Democratic Senate Majority Leader Chuck Schumer has proposed his own marijuana legalization bill and has pledged to introduce it in April. The MORE bill would require 60 votes to pass the Senate, which is unlikely. Not all Democrats in the Senate support legalization, and if the three House Republicans who voted for MORE are a barometer, it won`t get much GOP support. But the MORE bill needs 60 evenly divided Senate votes before it is submitted for signature by President Joe Biden, an outcome widely seen as unlikely given the lack of Republican support for the measure. The tax would start at 5% and eventually increase to 8%. The funds raised through the tax would go into a fund to provide job training, mentoring, drug treatment, legal aid, reintegration services and recreation programs for youth. It would also provide loans to help small businesses in the cannabis industry that are “owned and controlled by socially and economically disadvantaged individuals,” according to a summary of the bill. Majority Leader Chuck Schumer plans to introduce his own cannabis bill soon, but currently doesn`t have the votes of Democrats to pass it, let alone Republicans overcoming a filibuster. High Government: The U.S. House of Representatives has passed a bill to eliminate cannabis and tax the sale of marijuana. Despite the fact that the vast majority of Americans are in favor of legal marijuana, there have been many detractors in the house. Cliff Bentz, a Republican from Oregon, has sided opposition to the bill, saying MORE is a “bad and incomplete bill.” The delegation from southern Oregon, where illegal cannabis cultivation has become a pervasive problem for organized crime, says a better bill would fund police to tackle issues such as the illegal market.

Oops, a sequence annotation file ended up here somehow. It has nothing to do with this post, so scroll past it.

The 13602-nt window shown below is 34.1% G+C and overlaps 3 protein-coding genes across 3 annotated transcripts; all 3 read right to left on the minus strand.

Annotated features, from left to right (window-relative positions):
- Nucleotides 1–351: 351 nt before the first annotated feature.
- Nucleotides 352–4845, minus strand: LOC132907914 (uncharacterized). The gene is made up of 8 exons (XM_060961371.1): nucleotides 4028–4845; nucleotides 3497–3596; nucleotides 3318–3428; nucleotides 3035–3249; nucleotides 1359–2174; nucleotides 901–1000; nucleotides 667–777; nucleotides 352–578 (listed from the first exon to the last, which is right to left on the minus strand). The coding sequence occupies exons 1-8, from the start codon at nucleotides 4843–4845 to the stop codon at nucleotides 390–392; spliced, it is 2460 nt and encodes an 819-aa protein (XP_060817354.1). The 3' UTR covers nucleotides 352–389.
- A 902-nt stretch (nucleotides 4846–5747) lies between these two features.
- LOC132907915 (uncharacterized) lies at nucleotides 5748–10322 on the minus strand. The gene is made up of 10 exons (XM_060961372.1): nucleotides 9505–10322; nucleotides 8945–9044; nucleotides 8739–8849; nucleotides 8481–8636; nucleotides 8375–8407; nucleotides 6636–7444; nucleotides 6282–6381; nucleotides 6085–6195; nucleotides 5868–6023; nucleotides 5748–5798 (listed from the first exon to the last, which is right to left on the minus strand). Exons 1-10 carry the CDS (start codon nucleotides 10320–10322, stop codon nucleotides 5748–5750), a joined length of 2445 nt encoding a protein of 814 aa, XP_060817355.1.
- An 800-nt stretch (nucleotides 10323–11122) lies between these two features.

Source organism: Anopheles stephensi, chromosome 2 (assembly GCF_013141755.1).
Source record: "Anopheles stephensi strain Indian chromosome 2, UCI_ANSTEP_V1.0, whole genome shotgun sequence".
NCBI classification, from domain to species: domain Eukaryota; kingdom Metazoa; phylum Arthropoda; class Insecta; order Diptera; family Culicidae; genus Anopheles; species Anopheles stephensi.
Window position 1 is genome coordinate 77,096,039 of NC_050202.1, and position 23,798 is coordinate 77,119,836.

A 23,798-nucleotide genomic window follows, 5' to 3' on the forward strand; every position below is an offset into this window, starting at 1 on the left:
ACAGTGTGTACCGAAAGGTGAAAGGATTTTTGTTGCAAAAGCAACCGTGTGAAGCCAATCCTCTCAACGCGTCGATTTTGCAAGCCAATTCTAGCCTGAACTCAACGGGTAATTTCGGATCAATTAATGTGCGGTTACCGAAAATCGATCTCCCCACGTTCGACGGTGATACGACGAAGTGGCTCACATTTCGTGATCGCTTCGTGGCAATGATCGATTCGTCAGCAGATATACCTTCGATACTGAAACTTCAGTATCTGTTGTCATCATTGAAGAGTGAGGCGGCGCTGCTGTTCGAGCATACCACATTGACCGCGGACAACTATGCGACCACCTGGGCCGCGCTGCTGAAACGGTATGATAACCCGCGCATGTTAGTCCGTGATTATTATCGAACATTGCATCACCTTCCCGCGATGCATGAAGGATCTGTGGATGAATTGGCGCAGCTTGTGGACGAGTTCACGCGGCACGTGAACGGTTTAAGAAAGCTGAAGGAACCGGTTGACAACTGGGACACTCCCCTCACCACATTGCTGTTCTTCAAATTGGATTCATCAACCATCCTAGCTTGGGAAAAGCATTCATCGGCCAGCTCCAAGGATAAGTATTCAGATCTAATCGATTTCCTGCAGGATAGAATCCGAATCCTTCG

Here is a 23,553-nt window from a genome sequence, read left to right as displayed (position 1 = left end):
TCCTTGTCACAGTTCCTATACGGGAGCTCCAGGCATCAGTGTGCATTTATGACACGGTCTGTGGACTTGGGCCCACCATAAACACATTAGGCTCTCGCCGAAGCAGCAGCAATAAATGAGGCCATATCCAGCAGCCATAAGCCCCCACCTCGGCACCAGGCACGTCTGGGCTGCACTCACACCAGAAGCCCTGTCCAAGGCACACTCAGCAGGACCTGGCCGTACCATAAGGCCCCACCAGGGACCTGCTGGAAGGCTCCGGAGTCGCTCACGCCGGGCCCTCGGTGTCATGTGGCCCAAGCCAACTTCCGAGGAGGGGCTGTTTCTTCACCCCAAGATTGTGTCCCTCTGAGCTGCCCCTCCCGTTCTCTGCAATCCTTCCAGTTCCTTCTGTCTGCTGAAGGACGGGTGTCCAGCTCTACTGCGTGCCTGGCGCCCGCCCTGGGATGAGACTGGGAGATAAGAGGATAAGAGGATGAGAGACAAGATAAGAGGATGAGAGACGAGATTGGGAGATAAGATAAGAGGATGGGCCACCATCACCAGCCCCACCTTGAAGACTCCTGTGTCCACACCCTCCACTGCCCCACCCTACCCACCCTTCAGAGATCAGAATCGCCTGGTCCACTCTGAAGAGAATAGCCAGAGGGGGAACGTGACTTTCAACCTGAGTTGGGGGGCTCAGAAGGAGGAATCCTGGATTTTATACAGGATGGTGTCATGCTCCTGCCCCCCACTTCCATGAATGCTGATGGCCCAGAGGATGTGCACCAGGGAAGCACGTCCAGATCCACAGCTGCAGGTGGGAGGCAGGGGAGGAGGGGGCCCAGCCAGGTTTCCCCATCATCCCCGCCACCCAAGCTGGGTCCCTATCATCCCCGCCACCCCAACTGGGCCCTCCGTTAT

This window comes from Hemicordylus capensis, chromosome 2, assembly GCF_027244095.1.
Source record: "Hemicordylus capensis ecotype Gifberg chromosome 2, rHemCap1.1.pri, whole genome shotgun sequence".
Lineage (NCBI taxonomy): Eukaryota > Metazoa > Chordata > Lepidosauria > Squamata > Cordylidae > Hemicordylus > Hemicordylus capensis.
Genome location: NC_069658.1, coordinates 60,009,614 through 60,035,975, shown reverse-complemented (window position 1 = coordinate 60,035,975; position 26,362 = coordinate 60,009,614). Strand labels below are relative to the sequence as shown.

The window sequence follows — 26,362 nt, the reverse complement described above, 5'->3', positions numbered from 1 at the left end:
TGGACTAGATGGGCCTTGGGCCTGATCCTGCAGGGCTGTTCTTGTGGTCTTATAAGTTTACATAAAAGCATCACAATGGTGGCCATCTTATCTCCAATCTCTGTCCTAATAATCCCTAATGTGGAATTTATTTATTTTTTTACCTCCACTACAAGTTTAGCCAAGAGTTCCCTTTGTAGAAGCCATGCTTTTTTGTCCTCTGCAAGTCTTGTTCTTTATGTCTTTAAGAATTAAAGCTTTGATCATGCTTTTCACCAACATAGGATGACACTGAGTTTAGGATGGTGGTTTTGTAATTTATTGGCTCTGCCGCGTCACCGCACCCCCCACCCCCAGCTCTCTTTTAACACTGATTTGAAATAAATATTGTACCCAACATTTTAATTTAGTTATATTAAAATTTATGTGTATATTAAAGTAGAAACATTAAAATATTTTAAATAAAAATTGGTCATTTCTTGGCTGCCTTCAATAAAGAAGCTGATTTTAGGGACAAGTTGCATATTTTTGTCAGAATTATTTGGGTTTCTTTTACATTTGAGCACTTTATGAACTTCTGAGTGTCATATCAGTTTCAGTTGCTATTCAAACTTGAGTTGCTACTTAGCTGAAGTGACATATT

That`s partly because many state lawmakers with legal markets don`t yet support meaningful changes to federal law. Democratic Senator Jon Tester, for example, represents a state where weed is legal — Montana — and says he does not support decriminalizing the federal government. A handful of other Democrats told POLITICO they either oppose legalization or are undecided, including Senators Jeanne Shaheen (D-N.H.), Joe Manchin (D-W.Va.) and Bob Casey (D-Pa.). Schumer would need all the Democrats plus ten Republicans to bring the law past the finish line. The House of Representatives passed a bill Friday that would legalize marijuana nationwide and eliminate criminal penalties for anyone who manufactures, distributes or possesses the substance. “I was a supporter of the war on drugs — I`ve been here a long time,” House Majority Leader Steny Hoyer said Friday, noting that black Americans are four times more likely than whites to be arrested for low-intensity cannabis-related crimes. “This bill is about justice and equal opportunity. so that Americans and America can become a better, stronger, more just, and more just America.” The long-awaited cannabis legislation was introduced on Thursday, but faces an uphill battle to pass it.

In his opening remarks, Nadler said that if the law went into effect, it would reverse decades of injustices against Americans, and especially communities of color. “Whatever one thinks of recreational or medical marijuana use, the federal policy of arrest, prosecution and incarceration has proven to be both reckless and unjust,” Nadler said. “For too long, we`ve treated marijuana as a criminal justice issue, rather than a matter of personal choice and public health.” And even if a bill were passed somehow, it`s unclear whether President Joe Biden would sign it. He has repeatedly said that he does not support the legalization of weeds at the federal level.